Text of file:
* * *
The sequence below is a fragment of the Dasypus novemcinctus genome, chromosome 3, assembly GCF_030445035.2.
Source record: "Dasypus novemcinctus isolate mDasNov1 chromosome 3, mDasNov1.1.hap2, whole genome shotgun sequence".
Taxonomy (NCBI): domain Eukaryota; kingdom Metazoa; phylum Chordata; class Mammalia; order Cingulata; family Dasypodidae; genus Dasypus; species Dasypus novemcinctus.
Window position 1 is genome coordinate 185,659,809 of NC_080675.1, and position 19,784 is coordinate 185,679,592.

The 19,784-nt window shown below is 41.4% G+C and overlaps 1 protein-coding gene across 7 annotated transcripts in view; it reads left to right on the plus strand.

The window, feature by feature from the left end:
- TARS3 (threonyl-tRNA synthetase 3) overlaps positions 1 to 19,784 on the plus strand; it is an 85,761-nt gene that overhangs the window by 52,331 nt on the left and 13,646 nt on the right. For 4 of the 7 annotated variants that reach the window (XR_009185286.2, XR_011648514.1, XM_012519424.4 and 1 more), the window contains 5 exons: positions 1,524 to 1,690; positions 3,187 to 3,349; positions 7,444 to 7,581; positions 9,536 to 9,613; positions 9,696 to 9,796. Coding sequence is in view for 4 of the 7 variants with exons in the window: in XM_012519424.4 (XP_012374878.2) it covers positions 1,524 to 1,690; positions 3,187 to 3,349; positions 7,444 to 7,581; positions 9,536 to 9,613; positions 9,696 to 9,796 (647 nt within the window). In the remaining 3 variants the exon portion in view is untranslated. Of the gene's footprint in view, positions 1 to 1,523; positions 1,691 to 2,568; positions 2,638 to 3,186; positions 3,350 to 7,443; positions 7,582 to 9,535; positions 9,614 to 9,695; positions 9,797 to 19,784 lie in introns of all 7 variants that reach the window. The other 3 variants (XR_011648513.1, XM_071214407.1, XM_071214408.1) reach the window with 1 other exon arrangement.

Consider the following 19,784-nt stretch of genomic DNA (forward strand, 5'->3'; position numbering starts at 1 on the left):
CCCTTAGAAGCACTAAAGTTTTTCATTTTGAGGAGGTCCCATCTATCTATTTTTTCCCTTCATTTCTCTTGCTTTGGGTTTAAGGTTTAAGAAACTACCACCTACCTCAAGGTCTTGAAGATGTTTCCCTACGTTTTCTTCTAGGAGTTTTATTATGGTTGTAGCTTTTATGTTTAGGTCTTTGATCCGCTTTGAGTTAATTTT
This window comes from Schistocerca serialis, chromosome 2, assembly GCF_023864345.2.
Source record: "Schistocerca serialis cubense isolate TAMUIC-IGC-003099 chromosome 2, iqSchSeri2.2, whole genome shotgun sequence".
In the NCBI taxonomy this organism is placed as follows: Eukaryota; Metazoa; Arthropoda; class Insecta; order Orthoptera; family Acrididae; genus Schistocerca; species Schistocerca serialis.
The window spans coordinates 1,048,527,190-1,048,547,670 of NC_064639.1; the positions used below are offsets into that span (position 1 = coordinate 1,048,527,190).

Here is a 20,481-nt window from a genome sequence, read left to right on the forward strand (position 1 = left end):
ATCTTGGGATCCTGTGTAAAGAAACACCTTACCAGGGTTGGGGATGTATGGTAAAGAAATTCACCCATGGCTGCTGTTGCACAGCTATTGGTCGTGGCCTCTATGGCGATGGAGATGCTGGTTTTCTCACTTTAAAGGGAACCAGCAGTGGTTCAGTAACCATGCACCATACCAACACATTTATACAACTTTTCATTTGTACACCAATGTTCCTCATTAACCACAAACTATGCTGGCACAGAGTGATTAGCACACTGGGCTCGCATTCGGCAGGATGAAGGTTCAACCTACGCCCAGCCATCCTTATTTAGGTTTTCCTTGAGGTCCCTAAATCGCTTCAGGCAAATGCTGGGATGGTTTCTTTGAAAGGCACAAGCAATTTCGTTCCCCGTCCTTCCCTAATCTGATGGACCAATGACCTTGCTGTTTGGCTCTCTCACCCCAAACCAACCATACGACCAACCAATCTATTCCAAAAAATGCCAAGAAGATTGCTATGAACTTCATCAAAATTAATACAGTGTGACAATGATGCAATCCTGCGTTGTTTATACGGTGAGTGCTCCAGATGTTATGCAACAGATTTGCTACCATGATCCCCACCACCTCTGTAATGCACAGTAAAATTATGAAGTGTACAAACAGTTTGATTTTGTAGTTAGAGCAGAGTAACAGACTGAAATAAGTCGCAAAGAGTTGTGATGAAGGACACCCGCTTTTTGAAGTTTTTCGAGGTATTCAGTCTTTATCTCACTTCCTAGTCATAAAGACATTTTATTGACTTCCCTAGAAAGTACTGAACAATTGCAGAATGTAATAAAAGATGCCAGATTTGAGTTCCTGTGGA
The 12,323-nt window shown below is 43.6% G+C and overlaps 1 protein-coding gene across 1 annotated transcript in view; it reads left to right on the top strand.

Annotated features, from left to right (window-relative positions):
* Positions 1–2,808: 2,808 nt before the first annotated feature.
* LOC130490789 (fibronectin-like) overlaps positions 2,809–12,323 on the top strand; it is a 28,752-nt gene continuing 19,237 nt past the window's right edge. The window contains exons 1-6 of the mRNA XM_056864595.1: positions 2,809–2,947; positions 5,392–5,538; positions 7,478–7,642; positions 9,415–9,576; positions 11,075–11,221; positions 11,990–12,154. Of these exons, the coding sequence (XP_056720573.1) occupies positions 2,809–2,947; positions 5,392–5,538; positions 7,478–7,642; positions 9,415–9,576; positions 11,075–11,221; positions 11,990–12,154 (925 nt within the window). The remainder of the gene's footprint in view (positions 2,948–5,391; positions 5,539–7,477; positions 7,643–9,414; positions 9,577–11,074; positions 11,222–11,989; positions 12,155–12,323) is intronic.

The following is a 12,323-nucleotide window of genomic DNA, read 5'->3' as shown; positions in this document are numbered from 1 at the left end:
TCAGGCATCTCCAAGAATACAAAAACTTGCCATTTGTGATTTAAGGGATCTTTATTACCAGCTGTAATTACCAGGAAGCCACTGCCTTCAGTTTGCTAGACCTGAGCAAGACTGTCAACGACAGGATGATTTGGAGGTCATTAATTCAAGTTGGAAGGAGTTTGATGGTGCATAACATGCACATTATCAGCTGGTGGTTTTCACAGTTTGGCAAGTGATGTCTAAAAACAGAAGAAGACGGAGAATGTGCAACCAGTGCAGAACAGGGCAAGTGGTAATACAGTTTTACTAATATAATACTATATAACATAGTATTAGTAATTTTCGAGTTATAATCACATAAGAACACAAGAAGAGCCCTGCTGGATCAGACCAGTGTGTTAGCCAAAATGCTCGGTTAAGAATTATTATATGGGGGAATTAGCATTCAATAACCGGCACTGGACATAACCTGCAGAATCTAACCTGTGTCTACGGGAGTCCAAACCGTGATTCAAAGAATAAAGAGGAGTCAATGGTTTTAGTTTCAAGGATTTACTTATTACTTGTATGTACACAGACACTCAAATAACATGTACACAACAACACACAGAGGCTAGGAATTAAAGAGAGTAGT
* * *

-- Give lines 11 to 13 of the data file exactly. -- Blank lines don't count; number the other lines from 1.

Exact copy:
Source record: "Schistocerca serialis cubense isolate TAMUIC-IGC-003099 chromosome 2, iqSchSeri2.2, whole genome shotgun sequence".
In the NCBI taxonomy this organism is placed as follows: Eukaryota; Metazoa; Arthropoda; class Insecta; order Orthoptera; family Acrididae; genus Schistocerca; species Schistocerca serialis.
The window spans coordinates 1,048,527,190-1,048,547,670 of NC_064639.1; the positions used below are offsets into that span (position 1 = coordinate 1,048,527,190).